ECONET founder Strive Masiyiwa, in his response to Human Rights Watch’s Ken Roth in the context of the unedifying Dewa Mavhinga episode that opened our new year, said: “Consider, Mr Roth, that it is possible that we Zimbabweans would like to have an opportunity [ON OUR OWN] to also re-evaluate some of the options and tools to bring peace, and true democracy. How will we achieve this, if you take it upon yourself to decide what we should think and what views we should hold or even who we should talk to without you passing withering judgement on us?”
As a Zimbabwean, I disagree with Masiyiwa on this. Let me try to be very clear as to what specifically concerns me about what he had to say.
I believe he is correct to imply that the space for citizens of any given polity to deliberate and lead on their peace and democracy options should be protected. So, yes, Zimbabweans should, as he argues, come together to “re-evaluate… options and tools…” But he goes too far when he attempts to delegitimise voices such as Ken Roth’s. The international human rights movement should remain committed to be in solidarity with us Zimbabweans in our struggles for dignity and human rights. Global solidarity is the currency of small people, who do not have the military might of States, nor the economic might of corporates.
Such solidarity helps citizens when presidents turn against their own people; helps those that anyway may not be able to rely (only) on their host states because they are stateless or refugees or migrants; helps consumers when corporates pollute the environment or overcharge for goods and services; helps small people when those that wield power in all its manifestations – as armed militias, as rapists, as jailers of journalists – act with impunity.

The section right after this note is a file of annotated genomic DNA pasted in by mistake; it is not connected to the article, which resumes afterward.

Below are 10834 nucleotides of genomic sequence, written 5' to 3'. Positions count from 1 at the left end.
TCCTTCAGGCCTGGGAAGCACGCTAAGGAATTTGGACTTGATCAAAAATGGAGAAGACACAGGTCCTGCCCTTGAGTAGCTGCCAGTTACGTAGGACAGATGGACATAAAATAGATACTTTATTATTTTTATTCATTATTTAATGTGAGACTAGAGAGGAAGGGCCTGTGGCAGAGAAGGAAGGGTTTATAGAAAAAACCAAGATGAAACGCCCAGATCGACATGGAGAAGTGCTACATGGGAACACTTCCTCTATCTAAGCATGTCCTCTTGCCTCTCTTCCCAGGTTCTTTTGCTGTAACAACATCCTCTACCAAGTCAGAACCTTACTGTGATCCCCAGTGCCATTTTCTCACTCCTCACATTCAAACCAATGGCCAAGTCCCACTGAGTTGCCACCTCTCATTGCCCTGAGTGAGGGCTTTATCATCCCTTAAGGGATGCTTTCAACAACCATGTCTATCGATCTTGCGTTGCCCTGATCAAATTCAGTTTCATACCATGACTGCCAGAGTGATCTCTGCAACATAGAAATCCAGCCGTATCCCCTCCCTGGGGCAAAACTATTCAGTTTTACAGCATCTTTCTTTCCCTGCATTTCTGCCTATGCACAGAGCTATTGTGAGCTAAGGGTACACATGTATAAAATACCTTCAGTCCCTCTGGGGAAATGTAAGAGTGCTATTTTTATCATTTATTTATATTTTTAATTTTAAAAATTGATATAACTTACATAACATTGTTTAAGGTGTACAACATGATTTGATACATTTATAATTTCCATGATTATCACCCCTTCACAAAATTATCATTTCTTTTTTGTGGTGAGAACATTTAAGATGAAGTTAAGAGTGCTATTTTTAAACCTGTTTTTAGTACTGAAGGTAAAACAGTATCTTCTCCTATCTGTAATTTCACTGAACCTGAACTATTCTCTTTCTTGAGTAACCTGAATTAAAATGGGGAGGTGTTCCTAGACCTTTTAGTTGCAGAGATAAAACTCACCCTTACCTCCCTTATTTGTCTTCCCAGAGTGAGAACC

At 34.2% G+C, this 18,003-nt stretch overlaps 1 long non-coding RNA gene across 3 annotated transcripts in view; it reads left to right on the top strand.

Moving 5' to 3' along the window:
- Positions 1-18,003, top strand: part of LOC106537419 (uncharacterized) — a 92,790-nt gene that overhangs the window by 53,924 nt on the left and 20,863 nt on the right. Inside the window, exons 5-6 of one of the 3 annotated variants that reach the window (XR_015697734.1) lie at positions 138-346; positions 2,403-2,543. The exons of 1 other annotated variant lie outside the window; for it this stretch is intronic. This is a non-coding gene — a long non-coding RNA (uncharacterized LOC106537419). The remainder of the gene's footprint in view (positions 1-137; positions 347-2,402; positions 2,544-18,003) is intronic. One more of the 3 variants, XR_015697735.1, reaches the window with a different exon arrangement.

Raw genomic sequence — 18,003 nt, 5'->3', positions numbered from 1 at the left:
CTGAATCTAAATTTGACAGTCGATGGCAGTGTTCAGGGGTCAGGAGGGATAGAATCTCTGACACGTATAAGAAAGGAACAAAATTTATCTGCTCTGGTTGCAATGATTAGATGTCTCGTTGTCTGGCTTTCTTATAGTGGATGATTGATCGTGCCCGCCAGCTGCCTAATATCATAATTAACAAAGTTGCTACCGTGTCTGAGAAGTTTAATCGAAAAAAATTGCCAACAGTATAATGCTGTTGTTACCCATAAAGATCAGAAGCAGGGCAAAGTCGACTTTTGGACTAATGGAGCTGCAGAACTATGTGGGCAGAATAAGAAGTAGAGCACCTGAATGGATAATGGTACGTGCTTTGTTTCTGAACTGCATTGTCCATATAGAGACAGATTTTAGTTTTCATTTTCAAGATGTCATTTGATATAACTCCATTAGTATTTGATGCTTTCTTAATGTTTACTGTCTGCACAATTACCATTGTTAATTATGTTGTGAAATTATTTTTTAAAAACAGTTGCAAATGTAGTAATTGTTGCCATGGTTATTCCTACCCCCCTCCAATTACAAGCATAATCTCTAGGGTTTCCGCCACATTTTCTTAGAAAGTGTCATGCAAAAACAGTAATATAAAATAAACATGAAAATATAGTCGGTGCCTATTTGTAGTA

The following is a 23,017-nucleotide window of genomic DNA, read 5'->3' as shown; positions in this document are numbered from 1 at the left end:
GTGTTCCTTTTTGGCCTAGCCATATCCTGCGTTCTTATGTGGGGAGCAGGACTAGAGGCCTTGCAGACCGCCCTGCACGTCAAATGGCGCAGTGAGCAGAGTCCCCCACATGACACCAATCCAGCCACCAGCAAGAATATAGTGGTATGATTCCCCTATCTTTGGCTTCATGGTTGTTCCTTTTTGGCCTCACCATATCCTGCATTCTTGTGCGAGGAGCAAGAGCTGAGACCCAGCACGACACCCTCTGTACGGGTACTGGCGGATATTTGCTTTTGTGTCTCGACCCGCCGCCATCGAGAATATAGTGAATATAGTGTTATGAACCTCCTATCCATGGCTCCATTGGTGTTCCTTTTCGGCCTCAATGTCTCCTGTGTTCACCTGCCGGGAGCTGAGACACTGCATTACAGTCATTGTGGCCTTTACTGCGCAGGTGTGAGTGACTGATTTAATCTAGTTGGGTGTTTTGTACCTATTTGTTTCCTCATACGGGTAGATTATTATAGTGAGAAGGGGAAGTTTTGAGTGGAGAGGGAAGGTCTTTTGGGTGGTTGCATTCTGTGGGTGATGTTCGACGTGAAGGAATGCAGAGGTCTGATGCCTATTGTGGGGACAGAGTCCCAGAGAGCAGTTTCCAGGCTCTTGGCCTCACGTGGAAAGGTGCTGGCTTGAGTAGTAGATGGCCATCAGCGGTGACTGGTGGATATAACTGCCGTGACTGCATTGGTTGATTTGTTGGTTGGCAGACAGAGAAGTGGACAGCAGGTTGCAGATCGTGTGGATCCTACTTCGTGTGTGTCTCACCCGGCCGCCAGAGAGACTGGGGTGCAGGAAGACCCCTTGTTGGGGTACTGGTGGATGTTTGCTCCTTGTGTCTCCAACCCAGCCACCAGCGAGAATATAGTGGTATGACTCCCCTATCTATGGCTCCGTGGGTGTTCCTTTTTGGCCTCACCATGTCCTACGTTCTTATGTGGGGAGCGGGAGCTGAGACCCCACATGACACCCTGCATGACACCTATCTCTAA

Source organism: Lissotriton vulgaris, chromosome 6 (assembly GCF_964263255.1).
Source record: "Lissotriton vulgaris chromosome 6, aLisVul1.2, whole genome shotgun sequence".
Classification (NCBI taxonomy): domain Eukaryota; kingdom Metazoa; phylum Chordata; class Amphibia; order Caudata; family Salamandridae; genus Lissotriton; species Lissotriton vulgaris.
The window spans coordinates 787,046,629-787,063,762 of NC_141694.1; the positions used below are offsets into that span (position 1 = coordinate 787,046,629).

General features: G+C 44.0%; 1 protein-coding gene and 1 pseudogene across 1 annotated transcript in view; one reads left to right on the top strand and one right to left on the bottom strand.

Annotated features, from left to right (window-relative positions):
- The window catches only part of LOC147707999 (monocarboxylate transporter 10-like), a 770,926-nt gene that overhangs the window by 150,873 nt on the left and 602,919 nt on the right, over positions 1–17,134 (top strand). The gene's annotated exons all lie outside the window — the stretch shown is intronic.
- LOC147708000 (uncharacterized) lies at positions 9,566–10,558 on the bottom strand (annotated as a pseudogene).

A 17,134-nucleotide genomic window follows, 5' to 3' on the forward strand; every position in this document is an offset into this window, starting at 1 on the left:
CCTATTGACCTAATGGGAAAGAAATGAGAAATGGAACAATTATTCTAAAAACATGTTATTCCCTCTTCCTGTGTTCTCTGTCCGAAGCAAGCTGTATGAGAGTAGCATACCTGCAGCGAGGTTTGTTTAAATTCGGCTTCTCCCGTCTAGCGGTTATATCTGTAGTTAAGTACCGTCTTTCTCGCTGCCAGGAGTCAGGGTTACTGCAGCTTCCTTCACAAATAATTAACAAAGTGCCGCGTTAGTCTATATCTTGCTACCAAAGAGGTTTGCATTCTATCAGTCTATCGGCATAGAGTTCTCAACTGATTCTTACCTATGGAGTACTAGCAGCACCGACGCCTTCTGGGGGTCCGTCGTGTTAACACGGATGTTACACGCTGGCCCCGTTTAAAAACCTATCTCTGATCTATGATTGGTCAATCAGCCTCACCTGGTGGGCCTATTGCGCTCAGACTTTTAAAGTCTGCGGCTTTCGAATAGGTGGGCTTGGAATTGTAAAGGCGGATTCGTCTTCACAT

Human Rights Watch and my own organisation, Amnesty International, are part of such an international human rights movement. This movement comprises folks from all over the world, and not just from powerful states. It includes those among Zimbabwe’s journalists, lawyers for human rights, doctors for human rights, clergy, social workers, and activists, that have dedicated their lives to preventing, minimising and stopping human suffering. It is about people like Dewa and Ken Roth who commit their careers or lives to fighting with and for all victims and survivors, within and across national borders.
It is a global movement of people that raise their voices against the police and the United States government to say ‘Black Lives Matter’. That says to the Russian and Chinese States, ‘Don’t jail those with opinions different from those of the president’. A movement that says to Saudi Arabia, ‘Don’t kill journalists’. A movement that speaks human dignity to power, in all regions of the world, to states of all levels of power, of all shades of skin-color or ideology.
The international human rights movement was there for him when Mnangagwa was about to be executed by the racist Rhodesian state, (which is why he has been – and rightly so – an admirer of Amnesty’s global work against the death penalty). The movement was there to fight for the lives of the MDC victims that Masiyiwa says he cared about. The movement provided the normative context of international human rights standards on the treatment of lawyers doing their work, and the power base – the water for the fish – when Beatrice Mtetwa represented Masiyiwa.